With the + shaped topology have 12 thermally bridging corners to deal with (not counting the bump out for the Jøtul). Try to reduce the footprint to no more than 8 (a T topology) or better yet 6 (an L topology).

    Move the chimney to somewhere the center of the house, not the side. That will optimize the draft quality and heating functionality of the Jøtul. by putting it where it will heat the place more evenly. (Exterior chimneys are the WORST!)

    Put 1.5-2" of EPS (R6.3- R8.4) under the slab, continuous with the interior EPS of the ICF. If not ICF, isolate the slab from from the foundation walls with 2" EPS that extends a few inches up the foundation wall before continuing with the 2" polyiso. Sub-slab foam fixes "musty basement smell", and mold issues in rugs or boxes resting on the floor. If you skip it, you'll probably regret it later. There is an energy benefit too, but the real reason is to make it a livable not-moldy space.

    If the propane is for cooking only, you might be just as happy or happier with an induction range and electric oven. Induction ranges don't put out combustion products into the air until you burn something, and the cooktop surface itself doesn't get hot- the pans do. They're VERY easy to clean, and are far more efficient and responsive to control settings than old school electric ranges.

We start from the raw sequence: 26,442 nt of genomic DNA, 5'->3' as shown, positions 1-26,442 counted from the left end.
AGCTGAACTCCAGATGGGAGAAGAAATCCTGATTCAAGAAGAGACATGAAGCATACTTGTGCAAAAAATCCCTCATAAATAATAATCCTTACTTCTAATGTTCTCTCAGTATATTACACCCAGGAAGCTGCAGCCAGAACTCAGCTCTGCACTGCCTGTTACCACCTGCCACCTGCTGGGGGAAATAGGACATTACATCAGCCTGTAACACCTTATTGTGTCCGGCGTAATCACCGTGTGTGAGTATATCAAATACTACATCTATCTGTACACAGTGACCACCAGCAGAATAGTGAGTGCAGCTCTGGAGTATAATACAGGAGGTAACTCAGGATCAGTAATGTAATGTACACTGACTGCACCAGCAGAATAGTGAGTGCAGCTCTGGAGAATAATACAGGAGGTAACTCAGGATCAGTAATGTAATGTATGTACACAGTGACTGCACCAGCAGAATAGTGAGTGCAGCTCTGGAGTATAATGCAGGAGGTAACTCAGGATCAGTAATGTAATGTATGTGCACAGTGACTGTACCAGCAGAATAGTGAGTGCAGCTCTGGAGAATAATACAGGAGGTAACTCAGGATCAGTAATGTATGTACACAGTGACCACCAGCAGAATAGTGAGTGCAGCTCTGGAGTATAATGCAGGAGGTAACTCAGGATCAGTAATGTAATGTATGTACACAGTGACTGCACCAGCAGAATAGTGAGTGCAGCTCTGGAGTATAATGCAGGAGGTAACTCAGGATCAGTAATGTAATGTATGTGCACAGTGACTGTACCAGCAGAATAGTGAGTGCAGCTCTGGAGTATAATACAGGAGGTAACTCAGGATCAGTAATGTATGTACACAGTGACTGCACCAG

As drawn, you're on the south facing pitch of the hill, and there is both a south facing gable and a chimney on the southern exposure. If that side was a shed dormer instead of a gable end you would potentially have space for a decent amount of solar PV if you moved the chimney to the north side of the main ridge. A simpler shape with a single south facing roof pitch would give you even more space. At the 40 year learning curve and current installation rates, before 2030 PV will be the cheapest form of energy, bar none. Rooftop PV will still be more expensive than utility scale PV, but it'll be much cheaper than retail electricity. Even if you don't build out the solar today, new construction designed to be "Solar Ready" is a good idea (even mandated for new construction in some places.) This includes designing the roof with sufficient load capacity, and some amount of wiring (or pre-installed conduit for running wiring later.)

  7. GBA Editor
    Martin Holladay | | #7

    $40,000 seems like a lot to spend for the advantages of ICFs. If you decide to spend the $40,000 on energy upgrades, start by developing an airtightness plan -- and, ideally, by introducing a binding airtightness goal that your builder will meet and verify with a blower-door test.

  8. user-5975040 | | #8

    Thank you Dana.

    "whole wall R"
    I'll read up on this.

    "Is the alternate wall R15 between 2x4s or R15 continuous sheathing over a 2x4/R13 type of wall?"
    Will investigate.

    "Building a ceiling service chase under the insulation for the upper floor is more efficient than burying ducts in cellulose"
    In this case (building a ceiling service chase on upper floor) - what insulation would you recommend? My builder originally had talked about doing a couple inches of closed cell foam in the attic.

    I'll see what we can do about bringing the chimney inside. Are exterior chimneys the worst because they are a giant thermal bridge? Or because there is a lot of wasted heat during the winter?